Recruiting Overlooked Sales Engineers

The joke told internally was “How do you tell who’s an engineer at a party?  They’re the ones looking at their shoes.  How do you tell who’s the sales engineer? They’re looking at your shoes.”

Let me set the scene — we, mostly they, interviewed successful sales engineers and discovered they weren’t the best and brightest of their classes in engineering schools.

So they were overlooked when all the other recruiters came on campus.  

Actually the campaign focused on socially-adept engineering students.  If they were in a fraternity or sorority, that was good.  If they happened to be the rush chair person that was better.  We simply invited them for pizza and beer when the recruiting team hit campus.  The team passed out a comic-graphic filled story about Wyle and why they could shine as a sales engineer.

We learned  they just had to know enough technical jargon to nod and turn the closing back to the sales people.

The graphic comic didn’t sit well with Wyle’s top dogs, and by then I could see the merger writing on the wall.  In fact, I always wished I recorded the announcement from the CEO circulated over group voicemail.

He announced the Rabb Karcher acquisition and his plans to step down, but also insisted it was all in Wyle’s best interests and nobody would be laid off.

Yeah, right.

Next up, Part Two when I describe how the heavy resistance to transitioning to continuous improvement with its emphasis on statistics was a lot tougher sale than I imagined.


Growth Stage Key Success Factor Leading to a Crisis New Success Key
Start Up Loosen  Leadership Tighten
Emerging Tighten Functional Loosen
Rapid Loosen  Autonomy Tighten
Sustained Tighten Repetition Loosen

Image Credit: Stephen G. Howard  Copyright 2020


“4”  Steve Zahn, 51:When you are doing it your way, unselfconsciously and unapologetically yourself, you have no competition. No one can be you better than you can be you. Scorpio

I’m pretty sure this is the definition of being in the flow — peak performing as an athlete or musician or in any creative endeavor.

Random ones that make me want change my sign. 

“4”  Steve Howey, 42:You’ll find yourself mentally weaving an alternate version of things. Not all fantasy is escape. Sometimes it’s a creative way of understanding reality.” Cancer

My mind houses a flaw which causes me to search for the pun in what I read and a humorous alternative of what just came out in conversation.

“3”  Steve Carrell, 57; Steve Martin, 74; Steve Wozniak, 69: The guitarist can’t play with silk gloves on. Friction is what vibrates those strings. Don’t be afraid to dig into life with your nails. This day is waiting for you to give it a rhythm and sound.” Leo

Sure.  Friction and vibration.  Rhythm and sound, hmm … let me incubate for awhile on this TauBit of Wisdom.

“5”  Steve Greene, 34; Steve Guttenberg, 61; Stephen King,72:Study past successes and failures for the keys to victory. To skip the research phase of a project is to waste time, as there is no use in repeating what didn’t work before.” Virgo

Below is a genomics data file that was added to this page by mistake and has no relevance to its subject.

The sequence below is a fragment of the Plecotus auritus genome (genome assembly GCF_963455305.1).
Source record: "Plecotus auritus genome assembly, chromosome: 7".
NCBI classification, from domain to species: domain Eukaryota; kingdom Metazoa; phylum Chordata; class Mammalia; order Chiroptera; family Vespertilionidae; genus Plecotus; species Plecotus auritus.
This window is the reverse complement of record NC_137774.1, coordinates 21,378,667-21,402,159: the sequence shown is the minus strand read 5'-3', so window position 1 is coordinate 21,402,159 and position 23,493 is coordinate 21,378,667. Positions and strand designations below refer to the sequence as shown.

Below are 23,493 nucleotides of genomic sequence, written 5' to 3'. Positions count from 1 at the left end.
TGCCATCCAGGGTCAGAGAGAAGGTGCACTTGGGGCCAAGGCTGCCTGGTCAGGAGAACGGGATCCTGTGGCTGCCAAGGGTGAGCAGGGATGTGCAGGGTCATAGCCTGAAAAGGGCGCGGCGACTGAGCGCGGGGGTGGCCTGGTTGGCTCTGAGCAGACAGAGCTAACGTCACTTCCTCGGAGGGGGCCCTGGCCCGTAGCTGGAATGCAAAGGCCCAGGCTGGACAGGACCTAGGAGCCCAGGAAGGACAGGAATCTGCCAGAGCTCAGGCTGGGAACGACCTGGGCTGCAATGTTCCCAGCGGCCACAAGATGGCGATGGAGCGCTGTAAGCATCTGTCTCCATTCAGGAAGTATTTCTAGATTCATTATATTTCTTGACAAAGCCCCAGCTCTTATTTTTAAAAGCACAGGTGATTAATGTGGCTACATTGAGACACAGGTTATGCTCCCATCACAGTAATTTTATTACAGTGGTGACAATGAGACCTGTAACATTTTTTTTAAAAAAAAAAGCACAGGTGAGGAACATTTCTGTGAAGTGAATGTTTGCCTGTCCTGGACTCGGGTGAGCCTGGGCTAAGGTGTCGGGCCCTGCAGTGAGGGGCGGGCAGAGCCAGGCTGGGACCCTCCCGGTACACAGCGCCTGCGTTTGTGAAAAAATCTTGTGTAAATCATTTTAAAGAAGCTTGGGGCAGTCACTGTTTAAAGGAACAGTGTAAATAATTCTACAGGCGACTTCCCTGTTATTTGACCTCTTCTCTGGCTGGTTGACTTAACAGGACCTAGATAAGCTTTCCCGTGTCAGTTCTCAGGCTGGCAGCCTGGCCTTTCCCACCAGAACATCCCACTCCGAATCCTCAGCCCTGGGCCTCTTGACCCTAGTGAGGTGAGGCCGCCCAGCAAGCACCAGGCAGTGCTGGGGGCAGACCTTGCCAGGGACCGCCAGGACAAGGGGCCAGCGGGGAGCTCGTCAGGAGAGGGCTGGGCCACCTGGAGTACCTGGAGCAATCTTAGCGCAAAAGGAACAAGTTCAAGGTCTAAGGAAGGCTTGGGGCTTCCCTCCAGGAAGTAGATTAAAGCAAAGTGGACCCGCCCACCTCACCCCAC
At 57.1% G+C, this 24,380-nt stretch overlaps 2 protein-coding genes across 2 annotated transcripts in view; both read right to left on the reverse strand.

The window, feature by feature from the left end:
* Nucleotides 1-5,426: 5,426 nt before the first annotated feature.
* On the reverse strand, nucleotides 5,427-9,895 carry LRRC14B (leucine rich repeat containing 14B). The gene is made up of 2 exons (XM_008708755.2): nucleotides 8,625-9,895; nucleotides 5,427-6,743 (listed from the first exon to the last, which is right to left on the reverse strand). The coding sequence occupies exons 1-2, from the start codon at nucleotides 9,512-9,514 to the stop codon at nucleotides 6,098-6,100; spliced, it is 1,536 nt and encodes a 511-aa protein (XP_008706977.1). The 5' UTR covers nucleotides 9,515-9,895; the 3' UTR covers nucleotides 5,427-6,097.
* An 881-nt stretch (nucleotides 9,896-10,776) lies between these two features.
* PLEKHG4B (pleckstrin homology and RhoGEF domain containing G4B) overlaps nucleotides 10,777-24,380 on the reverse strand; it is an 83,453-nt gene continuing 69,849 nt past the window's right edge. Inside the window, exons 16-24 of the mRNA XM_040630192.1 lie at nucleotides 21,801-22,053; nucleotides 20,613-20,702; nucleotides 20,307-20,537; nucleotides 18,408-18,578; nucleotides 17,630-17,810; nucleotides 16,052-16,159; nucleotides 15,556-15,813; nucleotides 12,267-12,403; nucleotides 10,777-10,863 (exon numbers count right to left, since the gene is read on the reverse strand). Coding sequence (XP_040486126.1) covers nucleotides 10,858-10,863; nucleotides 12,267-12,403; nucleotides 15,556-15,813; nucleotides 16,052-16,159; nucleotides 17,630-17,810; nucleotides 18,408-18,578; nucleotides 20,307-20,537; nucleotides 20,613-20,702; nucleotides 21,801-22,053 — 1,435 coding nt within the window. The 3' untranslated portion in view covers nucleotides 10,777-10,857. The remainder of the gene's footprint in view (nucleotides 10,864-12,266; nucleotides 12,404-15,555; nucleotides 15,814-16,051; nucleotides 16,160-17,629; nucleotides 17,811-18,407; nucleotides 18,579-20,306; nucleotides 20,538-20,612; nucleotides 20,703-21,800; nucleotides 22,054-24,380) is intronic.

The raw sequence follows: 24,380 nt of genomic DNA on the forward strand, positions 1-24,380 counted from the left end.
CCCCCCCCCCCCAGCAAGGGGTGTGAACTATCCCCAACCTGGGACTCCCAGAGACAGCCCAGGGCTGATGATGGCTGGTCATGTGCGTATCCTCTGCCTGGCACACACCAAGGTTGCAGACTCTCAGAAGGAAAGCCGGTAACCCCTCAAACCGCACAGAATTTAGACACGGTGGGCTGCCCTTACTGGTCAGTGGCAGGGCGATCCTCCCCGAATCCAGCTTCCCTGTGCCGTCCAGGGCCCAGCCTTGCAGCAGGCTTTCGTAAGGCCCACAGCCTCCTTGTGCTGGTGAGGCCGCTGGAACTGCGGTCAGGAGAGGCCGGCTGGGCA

Here’s my twist — do the 180 degree opposite as you pass through organizational growth transitions. 

“4”  Steve Kerr, 54:You were not born with a serene air of confidence, rather the aura is well-earned through the extensive planning and preparation you do long before the moment of truth is upon you.” Libra

Thanks for noticing.  Every time I scheduled a workshop to teach Executive MBA students, I finalized my materials days ahead of time, and practiced and practiced and practiced at least 5 times.  What I noticed was how easy it became to add nuance and humor throughout my delivery.

“3”  Steve Harvey, 62:People become associated with that of which they speak. You are drawn to intriguing facts, stories of warmth and kindness and descriptions of beauty. No wonder people feel elevated around you.”  Capricorn

Sure, that’s me alright. But during this pandemic can I really stake this claim for today?

“4”  Steve Jobs, (1955 – 2011): You’ll absorb some enthusiasm as you find yourself with bright, curious and passionate people. What you may not realize is how much you are rubbing off on them, too, in a very positive way.” Pisces

Maybe not today, but I’m reminded of positions and consulting assignments during which I had to pinch myself, because how wonderful it was to “play” with others.

What’s Going On

Literally Bottled and Set Adrift from KnowWhere Atoll 

    • @knowlabs followers of one or more of my 35 digital magazines organically grew from 4636 to 4733.




    • Saw the movie, didn’t realize that one of my favorite authors, Michael Connelly — his detective Hieronymus (Harry) Bosch book series and Amazon Prime series — also wrote, “The Lincoln Lawyer” which I just finished. Gotta tell you I can’t not see his lead character (Mickey Haller, Bosch’s half brother) as anyone else but Matthew McConaughey. 

Image Credit: Wikimedia Commons

Inspired by: Holiday Mathis – Creators Syndicate